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It's unfavourable to tax content creators; our sector isn't buoyant yet — Kwadwo Sheldon

General News Ghanaian YouTuber Kwadwo Sheldon
WED, 15 MAY 2024 LISTEN
Ghanaian YouTuber Kwadwo Sheldon

Popular Ghanaian YouTuber and content creator Bernard Kwadwo Amoafo, known widely as Kwadwo Sheldon has voiced his opposition to the government's plans to tax Ghanaians who earn foreign income, including income earned by content creators from global platforms like YouTube, TikTok and Snapchat.

Sheldon argues that taxing content creators at this stage will negatively impact the budding creator economy in Ghana.

In an interview with BBC, Sheldon explained that taxing online content creators now would not be favorable as the creator sector in Ghana is still developing and not very profitable.

“We are building, it's not buoyant yet. So if you keep taxing us, how much are we going to earn at the end of the day?" he said.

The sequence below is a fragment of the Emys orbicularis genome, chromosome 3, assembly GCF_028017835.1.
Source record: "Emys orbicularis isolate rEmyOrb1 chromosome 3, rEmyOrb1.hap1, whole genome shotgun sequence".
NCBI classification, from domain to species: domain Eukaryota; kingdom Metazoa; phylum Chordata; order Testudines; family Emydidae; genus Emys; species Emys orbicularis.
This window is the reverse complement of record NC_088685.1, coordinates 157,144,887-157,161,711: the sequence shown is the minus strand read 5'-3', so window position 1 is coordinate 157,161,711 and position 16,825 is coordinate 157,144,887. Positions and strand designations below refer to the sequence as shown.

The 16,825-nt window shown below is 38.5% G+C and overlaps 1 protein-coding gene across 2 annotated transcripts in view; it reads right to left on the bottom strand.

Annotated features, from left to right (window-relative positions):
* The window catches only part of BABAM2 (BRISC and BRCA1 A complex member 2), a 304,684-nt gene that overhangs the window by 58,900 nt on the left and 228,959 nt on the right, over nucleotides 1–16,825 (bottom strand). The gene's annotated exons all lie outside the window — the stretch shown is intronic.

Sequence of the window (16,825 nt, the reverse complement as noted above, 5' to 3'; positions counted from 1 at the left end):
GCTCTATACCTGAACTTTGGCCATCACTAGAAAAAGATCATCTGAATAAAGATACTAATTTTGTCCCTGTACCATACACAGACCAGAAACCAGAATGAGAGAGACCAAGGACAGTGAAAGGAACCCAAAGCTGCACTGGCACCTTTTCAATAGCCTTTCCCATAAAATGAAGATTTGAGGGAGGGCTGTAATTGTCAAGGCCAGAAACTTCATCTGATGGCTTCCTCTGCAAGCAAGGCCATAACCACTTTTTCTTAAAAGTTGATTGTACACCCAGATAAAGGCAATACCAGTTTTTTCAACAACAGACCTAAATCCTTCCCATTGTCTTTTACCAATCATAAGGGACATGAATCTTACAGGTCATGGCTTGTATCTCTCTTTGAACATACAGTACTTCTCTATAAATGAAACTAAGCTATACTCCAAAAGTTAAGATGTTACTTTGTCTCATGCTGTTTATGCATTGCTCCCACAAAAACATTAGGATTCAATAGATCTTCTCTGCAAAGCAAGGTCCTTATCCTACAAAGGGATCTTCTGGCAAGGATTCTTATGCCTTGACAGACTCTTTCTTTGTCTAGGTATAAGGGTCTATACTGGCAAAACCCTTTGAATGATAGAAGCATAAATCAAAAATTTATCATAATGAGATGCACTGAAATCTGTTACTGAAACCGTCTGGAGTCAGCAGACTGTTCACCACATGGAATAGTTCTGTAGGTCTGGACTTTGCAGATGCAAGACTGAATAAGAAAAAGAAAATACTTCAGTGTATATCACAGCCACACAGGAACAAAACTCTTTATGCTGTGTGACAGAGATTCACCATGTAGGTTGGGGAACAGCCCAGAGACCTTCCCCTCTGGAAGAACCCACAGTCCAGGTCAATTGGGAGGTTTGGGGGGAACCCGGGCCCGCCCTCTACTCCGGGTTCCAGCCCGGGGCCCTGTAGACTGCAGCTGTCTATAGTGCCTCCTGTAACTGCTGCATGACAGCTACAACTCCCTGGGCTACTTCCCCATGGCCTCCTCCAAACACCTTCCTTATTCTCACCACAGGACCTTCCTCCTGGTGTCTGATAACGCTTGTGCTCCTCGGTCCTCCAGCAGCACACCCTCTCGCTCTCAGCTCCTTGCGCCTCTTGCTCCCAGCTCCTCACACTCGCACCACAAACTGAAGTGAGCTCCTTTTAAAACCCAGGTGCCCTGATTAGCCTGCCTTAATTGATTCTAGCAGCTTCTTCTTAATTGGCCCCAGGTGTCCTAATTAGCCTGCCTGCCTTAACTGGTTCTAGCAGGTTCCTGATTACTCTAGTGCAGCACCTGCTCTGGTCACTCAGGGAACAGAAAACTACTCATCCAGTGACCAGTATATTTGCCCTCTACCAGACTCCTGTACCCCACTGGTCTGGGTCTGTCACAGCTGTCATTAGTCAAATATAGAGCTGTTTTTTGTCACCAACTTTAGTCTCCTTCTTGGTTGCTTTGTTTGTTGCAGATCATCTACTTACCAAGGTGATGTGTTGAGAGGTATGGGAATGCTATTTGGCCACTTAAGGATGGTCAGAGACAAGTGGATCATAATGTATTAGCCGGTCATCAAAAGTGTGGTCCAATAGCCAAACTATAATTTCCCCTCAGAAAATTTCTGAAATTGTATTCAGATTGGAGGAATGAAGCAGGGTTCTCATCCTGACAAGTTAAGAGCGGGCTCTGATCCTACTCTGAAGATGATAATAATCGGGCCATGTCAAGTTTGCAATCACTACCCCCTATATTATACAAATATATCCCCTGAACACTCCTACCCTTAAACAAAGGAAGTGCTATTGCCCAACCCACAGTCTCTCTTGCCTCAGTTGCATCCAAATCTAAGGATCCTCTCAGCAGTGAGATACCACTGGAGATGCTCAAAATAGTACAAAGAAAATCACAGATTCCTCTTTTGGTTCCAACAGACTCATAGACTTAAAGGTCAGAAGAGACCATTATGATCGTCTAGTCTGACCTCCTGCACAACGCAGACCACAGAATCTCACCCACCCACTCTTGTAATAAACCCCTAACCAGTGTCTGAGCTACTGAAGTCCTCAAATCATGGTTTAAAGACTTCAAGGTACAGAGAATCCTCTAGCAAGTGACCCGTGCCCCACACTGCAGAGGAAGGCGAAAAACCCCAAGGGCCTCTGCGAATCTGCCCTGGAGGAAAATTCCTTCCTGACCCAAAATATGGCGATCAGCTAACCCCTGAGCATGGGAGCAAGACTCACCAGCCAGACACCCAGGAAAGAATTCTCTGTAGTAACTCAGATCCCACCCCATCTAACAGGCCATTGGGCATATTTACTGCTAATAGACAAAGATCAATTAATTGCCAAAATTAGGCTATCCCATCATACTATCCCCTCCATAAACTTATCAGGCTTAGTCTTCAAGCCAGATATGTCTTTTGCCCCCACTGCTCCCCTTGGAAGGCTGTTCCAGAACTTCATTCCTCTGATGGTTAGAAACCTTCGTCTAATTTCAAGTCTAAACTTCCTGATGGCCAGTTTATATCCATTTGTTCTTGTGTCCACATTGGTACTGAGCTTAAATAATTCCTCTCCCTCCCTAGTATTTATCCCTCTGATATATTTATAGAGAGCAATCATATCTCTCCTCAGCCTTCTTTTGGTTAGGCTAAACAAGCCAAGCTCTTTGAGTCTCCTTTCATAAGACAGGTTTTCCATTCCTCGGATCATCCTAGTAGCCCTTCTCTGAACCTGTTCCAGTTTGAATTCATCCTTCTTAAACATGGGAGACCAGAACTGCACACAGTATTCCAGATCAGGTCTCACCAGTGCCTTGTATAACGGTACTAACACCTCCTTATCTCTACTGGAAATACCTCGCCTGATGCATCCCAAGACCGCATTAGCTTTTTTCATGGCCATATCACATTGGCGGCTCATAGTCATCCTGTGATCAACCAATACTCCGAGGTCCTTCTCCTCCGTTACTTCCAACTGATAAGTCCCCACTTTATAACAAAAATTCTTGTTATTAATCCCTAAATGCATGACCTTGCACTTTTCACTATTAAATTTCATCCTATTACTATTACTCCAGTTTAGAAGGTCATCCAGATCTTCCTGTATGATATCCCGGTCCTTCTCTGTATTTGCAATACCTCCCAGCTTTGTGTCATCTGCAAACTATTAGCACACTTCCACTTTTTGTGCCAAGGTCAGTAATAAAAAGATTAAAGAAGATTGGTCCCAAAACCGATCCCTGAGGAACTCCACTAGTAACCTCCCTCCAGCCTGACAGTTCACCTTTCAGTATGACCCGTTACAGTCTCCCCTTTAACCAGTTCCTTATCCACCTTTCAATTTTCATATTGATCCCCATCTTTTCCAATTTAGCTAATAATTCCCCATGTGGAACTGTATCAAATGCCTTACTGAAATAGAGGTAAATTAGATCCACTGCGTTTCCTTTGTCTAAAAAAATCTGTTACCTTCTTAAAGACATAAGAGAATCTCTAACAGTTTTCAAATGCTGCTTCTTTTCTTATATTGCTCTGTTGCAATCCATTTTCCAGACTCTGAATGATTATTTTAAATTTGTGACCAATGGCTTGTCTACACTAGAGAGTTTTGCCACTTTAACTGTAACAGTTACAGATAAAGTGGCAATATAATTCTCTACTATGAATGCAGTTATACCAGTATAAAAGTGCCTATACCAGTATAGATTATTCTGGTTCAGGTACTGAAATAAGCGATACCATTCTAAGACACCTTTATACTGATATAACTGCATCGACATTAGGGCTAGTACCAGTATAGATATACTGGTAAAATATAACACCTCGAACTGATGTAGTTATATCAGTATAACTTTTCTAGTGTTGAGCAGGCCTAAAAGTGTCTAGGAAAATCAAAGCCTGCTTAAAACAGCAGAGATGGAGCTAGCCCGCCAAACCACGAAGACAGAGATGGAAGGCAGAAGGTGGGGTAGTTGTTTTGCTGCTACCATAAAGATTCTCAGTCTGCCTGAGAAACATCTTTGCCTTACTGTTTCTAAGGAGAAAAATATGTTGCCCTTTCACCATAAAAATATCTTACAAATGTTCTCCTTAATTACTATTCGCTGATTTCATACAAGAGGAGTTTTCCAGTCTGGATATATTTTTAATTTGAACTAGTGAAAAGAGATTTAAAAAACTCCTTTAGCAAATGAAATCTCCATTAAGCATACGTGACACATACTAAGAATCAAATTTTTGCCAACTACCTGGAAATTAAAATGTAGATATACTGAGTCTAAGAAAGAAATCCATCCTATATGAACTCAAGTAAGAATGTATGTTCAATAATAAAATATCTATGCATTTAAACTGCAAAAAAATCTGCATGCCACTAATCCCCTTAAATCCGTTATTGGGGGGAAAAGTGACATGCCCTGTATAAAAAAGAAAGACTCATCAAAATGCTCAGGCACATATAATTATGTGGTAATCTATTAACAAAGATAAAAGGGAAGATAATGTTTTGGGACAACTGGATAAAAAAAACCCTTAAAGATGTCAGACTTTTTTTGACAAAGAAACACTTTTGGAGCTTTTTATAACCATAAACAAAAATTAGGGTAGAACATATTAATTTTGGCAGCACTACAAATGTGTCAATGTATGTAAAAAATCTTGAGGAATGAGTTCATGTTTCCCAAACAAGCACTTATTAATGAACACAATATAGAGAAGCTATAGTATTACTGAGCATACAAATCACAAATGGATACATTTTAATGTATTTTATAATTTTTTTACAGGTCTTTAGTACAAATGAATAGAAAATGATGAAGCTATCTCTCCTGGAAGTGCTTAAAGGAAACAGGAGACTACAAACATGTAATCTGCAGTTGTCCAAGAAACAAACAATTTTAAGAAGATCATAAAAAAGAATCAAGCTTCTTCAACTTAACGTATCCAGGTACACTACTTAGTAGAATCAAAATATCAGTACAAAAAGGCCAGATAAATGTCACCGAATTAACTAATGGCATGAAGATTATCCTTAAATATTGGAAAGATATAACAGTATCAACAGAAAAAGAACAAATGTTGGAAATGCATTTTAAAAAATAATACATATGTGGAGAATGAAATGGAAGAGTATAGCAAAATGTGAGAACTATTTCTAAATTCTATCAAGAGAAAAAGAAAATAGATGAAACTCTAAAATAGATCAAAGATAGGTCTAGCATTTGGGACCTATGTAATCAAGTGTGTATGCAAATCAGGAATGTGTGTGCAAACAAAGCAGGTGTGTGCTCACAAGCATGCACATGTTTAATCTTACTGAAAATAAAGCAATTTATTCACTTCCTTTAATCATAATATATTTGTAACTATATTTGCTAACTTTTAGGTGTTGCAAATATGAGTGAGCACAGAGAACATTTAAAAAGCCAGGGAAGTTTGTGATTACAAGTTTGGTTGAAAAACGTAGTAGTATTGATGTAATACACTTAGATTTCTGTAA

Sheldon pointed out that many content creators in Ghana are still in the development phase and have not reached a level where they can comfortably pay taxes on their foreign earnings from platforms.

He noted that by the time content creators pay taxes to their host countries like the US and then pay taxes in Ghana, they would be left with very little income.

"Now, even before the YouTube money comes in, they will take their own. The US government will take their own. At the end of the day, let’s say you earn $1,000 a month, you will be walking home with $500,” said the YouTuber.

He further argued that content creators in Ghana are already paying taxes through other means like VAT and personal income taxes of contractors.

Imposing more taxes will significantly reduce what creators take home, according to Sheldon.

The YouTuber suggested that the Ghanaian government could instead support the growth of the creator sector by collaborating with online platforms like other countries are doing, to help creators monetize their work and earn more.

He believes exempting online creators from taxes for now will allow the industry to grow robustly before taxation.

Isaac Donkor Distinguished
Isaac Donkor Distinguished

News ReporterPage: IsaacDonkorDistinguished

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